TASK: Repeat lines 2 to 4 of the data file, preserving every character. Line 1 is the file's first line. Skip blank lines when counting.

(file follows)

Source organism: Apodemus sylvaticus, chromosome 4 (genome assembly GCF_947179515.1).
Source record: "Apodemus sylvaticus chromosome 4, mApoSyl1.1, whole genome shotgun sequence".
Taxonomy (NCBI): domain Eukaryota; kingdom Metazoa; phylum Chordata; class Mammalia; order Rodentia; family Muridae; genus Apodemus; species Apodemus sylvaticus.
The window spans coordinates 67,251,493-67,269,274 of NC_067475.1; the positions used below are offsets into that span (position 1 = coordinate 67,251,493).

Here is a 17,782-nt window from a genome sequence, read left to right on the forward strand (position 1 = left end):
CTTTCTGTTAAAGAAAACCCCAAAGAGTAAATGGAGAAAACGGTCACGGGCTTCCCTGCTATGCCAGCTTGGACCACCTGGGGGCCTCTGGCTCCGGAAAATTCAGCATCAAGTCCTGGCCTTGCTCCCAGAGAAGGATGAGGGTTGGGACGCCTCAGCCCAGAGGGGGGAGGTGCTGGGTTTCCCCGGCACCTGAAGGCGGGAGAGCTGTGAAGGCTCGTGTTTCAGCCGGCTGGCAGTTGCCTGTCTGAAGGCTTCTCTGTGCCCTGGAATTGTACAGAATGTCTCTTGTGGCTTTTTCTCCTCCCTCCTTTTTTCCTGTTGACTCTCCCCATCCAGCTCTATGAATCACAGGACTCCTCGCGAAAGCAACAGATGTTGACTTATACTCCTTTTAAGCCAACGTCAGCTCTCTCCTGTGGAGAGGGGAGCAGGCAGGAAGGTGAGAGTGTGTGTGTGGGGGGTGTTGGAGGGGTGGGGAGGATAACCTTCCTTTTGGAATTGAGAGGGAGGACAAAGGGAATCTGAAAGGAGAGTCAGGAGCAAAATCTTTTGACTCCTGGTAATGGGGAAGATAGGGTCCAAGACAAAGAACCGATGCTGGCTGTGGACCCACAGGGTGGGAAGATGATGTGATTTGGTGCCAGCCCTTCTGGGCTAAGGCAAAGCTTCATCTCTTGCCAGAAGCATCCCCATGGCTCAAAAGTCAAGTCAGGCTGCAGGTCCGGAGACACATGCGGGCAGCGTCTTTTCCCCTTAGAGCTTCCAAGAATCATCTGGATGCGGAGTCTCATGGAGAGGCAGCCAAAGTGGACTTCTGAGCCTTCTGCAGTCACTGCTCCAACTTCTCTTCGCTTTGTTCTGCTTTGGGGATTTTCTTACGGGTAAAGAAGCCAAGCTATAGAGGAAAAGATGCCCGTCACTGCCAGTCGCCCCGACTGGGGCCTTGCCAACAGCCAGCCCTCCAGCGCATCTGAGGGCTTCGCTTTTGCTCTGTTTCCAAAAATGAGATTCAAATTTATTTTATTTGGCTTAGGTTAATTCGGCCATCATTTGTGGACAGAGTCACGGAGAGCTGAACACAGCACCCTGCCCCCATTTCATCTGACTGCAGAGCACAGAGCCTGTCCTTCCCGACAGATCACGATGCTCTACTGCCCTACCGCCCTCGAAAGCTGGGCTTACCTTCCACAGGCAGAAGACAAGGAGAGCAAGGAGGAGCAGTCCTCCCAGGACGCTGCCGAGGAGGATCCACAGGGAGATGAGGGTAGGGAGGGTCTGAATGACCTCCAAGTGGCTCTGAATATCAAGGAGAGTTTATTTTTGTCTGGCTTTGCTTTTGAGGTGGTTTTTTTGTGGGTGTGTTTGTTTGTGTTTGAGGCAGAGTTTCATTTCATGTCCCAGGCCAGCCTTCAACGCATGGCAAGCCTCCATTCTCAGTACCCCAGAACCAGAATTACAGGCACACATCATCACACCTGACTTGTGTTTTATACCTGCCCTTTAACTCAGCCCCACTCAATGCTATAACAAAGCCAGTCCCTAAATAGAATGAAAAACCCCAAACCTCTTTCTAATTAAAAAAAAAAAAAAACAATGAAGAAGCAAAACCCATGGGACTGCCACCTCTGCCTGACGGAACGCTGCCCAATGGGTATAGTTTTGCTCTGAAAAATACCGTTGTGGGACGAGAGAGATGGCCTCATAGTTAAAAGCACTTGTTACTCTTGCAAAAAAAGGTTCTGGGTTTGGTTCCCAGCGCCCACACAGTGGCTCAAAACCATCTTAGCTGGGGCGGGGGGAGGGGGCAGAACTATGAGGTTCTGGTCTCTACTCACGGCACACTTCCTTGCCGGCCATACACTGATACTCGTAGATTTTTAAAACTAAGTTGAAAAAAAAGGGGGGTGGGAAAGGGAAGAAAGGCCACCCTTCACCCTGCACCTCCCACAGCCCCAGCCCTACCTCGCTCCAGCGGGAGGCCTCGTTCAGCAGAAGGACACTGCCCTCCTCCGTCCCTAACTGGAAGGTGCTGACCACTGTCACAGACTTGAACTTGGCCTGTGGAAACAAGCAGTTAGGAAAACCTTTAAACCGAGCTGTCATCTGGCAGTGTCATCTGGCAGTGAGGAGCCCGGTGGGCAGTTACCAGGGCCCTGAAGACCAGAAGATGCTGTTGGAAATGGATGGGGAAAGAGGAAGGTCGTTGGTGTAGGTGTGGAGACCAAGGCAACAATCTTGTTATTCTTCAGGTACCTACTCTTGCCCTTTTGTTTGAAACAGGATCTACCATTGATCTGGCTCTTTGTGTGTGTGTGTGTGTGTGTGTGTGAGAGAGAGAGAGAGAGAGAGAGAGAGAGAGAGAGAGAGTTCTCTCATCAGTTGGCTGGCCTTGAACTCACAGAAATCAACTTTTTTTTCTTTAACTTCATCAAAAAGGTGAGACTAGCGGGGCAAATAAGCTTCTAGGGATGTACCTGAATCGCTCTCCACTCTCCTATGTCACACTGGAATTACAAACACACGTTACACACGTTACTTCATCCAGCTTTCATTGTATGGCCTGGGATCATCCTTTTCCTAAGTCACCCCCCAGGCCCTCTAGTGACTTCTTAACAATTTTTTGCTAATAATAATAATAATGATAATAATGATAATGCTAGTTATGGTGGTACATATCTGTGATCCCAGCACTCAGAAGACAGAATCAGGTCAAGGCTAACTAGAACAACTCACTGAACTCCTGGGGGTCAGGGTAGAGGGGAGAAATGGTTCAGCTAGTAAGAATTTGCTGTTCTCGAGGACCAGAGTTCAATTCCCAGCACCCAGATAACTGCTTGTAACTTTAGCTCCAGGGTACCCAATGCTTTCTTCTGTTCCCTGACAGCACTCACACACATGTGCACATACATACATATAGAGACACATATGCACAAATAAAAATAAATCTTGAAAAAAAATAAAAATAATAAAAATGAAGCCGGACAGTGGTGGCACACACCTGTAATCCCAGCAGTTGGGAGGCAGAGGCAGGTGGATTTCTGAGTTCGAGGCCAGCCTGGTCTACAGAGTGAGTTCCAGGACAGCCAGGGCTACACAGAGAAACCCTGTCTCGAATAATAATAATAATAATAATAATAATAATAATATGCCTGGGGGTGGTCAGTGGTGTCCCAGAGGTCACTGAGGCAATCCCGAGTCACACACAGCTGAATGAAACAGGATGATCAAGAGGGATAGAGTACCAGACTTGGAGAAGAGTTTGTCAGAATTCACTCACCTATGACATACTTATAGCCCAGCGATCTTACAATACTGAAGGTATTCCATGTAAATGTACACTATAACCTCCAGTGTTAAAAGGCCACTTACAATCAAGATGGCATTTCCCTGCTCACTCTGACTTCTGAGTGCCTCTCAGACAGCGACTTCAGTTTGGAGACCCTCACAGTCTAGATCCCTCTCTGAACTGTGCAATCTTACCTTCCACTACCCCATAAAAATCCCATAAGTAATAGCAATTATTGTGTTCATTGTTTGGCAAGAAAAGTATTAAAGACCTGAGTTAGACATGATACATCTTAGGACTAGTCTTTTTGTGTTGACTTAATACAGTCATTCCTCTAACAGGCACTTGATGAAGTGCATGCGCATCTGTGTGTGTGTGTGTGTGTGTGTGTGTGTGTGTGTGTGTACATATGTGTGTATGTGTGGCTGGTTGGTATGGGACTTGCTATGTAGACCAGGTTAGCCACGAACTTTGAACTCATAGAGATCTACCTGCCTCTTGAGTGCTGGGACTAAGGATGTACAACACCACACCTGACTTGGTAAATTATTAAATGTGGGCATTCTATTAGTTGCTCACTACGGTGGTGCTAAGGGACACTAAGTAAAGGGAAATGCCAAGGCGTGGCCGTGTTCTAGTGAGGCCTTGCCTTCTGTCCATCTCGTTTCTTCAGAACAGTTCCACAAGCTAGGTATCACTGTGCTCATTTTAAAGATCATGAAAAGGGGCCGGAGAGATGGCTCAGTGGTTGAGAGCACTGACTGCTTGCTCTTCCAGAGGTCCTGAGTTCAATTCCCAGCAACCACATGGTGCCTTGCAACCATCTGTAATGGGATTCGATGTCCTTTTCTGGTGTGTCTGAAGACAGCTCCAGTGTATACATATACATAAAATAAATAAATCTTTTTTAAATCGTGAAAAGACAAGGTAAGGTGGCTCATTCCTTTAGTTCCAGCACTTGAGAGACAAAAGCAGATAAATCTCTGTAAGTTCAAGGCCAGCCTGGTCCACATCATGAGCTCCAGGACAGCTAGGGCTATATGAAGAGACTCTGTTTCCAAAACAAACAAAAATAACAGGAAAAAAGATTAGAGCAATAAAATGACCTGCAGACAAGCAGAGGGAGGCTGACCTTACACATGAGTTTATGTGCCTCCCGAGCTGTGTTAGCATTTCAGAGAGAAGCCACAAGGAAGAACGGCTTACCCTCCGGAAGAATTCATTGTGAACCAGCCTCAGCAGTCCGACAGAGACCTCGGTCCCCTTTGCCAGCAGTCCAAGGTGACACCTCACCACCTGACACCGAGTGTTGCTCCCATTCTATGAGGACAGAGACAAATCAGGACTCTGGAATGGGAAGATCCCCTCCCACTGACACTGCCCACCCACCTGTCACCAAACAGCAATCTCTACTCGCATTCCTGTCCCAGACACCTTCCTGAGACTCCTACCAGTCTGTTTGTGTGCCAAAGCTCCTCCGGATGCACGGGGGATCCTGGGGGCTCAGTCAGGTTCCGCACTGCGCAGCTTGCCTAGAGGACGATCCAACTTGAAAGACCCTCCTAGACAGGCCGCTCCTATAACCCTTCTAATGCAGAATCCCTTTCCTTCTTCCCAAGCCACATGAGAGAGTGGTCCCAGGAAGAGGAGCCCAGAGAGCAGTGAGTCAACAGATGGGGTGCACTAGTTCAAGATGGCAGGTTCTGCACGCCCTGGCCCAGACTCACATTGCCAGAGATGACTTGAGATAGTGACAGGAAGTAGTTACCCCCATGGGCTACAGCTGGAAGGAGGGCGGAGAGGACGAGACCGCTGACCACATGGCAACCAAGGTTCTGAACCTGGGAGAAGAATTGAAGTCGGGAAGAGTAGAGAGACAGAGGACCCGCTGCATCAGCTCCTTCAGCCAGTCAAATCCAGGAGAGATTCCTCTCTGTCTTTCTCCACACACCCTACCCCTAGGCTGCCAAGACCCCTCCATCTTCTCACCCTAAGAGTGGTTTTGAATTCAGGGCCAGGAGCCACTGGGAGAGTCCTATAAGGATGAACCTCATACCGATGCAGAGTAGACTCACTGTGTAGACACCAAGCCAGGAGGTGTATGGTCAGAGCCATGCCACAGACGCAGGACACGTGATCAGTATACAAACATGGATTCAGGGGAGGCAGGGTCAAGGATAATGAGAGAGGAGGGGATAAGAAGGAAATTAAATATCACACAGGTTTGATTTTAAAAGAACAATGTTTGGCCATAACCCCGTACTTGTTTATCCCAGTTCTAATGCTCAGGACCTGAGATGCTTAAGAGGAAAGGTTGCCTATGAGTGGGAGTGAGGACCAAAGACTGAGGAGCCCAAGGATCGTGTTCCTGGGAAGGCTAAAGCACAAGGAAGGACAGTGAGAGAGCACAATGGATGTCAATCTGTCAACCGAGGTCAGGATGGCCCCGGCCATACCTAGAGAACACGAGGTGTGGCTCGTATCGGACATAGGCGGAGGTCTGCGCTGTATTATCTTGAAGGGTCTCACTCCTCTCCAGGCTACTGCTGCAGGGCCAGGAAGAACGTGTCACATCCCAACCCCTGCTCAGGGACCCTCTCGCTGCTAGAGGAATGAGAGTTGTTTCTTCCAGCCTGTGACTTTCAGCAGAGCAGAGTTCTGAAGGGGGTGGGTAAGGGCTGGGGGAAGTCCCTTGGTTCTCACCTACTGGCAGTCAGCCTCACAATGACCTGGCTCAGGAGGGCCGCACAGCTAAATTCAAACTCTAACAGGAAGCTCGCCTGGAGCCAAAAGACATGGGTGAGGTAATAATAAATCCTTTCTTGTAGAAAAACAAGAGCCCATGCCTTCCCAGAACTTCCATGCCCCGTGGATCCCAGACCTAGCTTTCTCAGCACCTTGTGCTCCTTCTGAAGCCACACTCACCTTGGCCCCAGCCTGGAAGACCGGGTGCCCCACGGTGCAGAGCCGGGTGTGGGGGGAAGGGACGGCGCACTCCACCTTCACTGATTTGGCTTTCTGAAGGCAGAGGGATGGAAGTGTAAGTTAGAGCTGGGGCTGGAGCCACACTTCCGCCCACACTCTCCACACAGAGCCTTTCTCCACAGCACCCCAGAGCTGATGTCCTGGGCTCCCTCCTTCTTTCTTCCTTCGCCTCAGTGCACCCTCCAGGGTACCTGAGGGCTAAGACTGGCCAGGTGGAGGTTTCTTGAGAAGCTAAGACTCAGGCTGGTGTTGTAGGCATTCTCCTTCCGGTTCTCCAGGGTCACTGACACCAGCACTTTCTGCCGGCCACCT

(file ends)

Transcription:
Source record: "Apodemus sylvaticus chromosome 4, mApoSyl1.1, whole genome shotgun sequence".
Taxonomy (NCBI): domain Eukaryota; kingdom Metazoa; phylum Chordata; class Mammalia; order Rodentia; family Muridae; genus Apodemus; species Apodemus sylvaticus.
The window spans coordinates 67,251,493-67,269,274 of NC_067475.1; the positions used below are offsets into that span (position 1 = coordinate 67,251,493).